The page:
March 1, 2024, 4:08 pm

Siyam Hoque

2020-03-22 16:22:19 BdST

Challenges of coronavirus: Necessitate budget re-allocation, says CPD

Increased budgetary allocations will be required to address the challenges of coronavirus epidemic, including distribution of medicines, improving health services and medical equipment, a think-tank said on Saturday.

The Centre for Policy Dialogue (CPD) said prudent reallocation and prioritisation of public expenditure and renewed efforts to mobilise domestic resources by curbing tax evasion and illicit financial flow could be the ways to tackle the unforeseen crisis.

The centre said the money can be injected by lowering policy rates and buying treasury bills from banks.

The recommendations came in its analysis on the state of the Bangladesh economy, especially in the context of the prevailing situation. It was a virtual briefing streamed from its office.

Dr Fahmida Khatun, executive director of the CPD, read out the findings of the analysis.

The government needs to make an early assessment of the immediate, short and medium-term impacst on different economic activities, it said.

The CPD said the major focus of the government initiatives should be easing the disruptions caused to the supply chain while ensuring smooth operations both within and outside Bangladesh in the coming days.

It urged the government to provide fiscal support to entrepreneurs to keep the production running and pay the wages of workers.

It also called for creating a fund for providing working capital, which would be given to targeted business people who are in genuine need.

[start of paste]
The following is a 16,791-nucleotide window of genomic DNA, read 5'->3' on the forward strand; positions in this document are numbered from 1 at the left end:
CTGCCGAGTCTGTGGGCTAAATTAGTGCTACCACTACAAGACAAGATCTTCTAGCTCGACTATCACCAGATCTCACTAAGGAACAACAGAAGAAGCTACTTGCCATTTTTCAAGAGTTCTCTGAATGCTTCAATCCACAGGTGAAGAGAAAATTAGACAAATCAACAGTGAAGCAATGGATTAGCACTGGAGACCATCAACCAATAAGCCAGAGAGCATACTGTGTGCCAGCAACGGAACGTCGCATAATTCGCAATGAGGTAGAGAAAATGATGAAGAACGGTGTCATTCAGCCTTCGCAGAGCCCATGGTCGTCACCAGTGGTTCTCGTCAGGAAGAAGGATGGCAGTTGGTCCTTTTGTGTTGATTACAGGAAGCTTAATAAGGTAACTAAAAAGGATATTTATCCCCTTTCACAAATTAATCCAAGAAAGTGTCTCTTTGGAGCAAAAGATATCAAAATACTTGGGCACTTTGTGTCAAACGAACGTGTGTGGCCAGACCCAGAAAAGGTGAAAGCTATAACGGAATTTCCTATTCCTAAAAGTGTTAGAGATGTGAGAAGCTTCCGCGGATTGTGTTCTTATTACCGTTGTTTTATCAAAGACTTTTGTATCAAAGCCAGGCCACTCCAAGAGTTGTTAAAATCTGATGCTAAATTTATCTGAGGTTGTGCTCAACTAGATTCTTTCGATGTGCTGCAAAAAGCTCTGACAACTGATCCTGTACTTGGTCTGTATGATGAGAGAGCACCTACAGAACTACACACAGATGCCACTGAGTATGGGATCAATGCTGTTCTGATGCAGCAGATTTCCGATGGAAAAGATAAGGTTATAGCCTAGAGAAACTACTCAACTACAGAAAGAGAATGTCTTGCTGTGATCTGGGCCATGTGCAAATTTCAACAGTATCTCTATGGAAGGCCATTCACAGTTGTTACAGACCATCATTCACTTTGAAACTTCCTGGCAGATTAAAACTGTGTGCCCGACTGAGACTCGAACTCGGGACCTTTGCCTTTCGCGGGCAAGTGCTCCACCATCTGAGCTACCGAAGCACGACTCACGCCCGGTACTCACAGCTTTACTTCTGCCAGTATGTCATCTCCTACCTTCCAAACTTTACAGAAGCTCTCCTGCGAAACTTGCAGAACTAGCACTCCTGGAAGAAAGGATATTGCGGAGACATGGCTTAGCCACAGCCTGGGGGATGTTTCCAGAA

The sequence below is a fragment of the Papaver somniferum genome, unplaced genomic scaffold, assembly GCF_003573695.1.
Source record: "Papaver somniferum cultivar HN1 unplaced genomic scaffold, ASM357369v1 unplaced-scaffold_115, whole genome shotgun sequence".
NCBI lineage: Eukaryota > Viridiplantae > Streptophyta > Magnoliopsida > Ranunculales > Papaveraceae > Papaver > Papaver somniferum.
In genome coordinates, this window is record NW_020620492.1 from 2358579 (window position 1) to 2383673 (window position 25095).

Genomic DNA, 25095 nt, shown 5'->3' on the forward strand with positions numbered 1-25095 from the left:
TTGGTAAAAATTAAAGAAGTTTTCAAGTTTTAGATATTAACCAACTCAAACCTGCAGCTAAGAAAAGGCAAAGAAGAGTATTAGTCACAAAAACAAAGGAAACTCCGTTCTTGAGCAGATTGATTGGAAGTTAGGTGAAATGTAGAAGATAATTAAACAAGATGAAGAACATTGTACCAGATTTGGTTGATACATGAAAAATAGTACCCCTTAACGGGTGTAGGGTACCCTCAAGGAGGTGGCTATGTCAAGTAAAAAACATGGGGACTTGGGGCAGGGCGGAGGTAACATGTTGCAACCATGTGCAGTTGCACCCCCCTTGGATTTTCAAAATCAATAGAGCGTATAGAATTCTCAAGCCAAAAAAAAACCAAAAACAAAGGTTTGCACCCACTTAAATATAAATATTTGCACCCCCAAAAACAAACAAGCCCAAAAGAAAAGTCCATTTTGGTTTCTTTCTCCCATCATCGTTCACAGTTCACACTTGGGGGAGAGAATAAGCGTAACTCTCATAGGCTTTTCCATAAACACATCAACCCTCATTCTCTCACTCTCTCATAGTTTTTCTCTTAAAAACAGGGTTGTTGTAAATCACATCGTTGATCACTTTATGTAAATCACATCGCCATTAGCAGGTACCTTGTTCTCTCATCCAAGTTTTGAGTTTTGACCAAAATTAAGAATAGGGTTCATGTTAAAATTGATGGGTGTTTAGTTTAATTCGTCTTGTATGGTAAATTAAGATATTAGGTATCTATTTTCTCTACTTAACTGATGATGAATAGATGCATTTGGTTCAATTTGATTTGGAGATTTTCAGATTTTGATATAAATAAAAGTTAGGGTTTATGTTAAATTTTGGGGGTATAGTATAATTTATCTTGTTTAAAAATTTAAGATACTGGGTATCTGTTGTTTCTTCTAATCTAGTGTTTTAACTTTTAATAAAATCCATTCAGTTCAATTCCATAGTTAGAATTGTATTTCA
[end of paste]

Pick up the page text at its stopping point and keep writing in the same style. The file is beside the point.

For the working people, the CPD suggested introducing open market sale, or OMS, in major industrial clusters, which may be imperative if the situation worsens.

The CPD also suggested special lending rate for small and medium enterprises, or SMEs, which were suffering from the working capital shortage due to supply disruption.

They may benefit from the lending facility, particularly for wage payment, Dr Khatun said in her presentation.

Beyond the 9.0 per cent lending rate, the think tank suggested a 5.0 per cent lending rate for SMEs.

The paper said higher demand for cash incentives in the wake of COVID-19 may put additional pressure on the budget.

Flexibility in the next budget (for FY2021) needs to be considered to cope with the potential impact of COVID-19, it said.

In her presentation, Dr Khatun noted poor budgetary allocation (0.9 per cent of GDP) for healthcare sector has been a longstanding problem for Bangladesh.

"Government budget for health is considerably lower than the targets stipulated in the Seventh Five Year Plan and the World Health Organization's benchmark of 5.0 per cent of GDP," she said. The medium-term plan's health budget was 1.12 per cent of GDP. Dr Khatun said only 50 per cent of the healthcare facilities in Bangladesh have emergency transports and about 22 per cent alcohol-based disinfectant facility.

"These services are significantly inadequate to tackle a national crisis such as COVID-19," she said.

She predicted if the current trend continues, total revenue shortfall in FY 2020 might reach Tk 1.0 trillion as the fallout of outbreak.

The readymade garment, leather, and tourism sectors are likely to feel the heat of the virus crisis. "The government should consider some temporary incentive package for the sectors," said Dr Khatun.

Professor Mustafizur Rahman, distinguished fellow, Dr Khondaker Golam Moazzem, research director and Towfiqul Islam Khan, senior research fellow of the CPD were also present at the media briefing.

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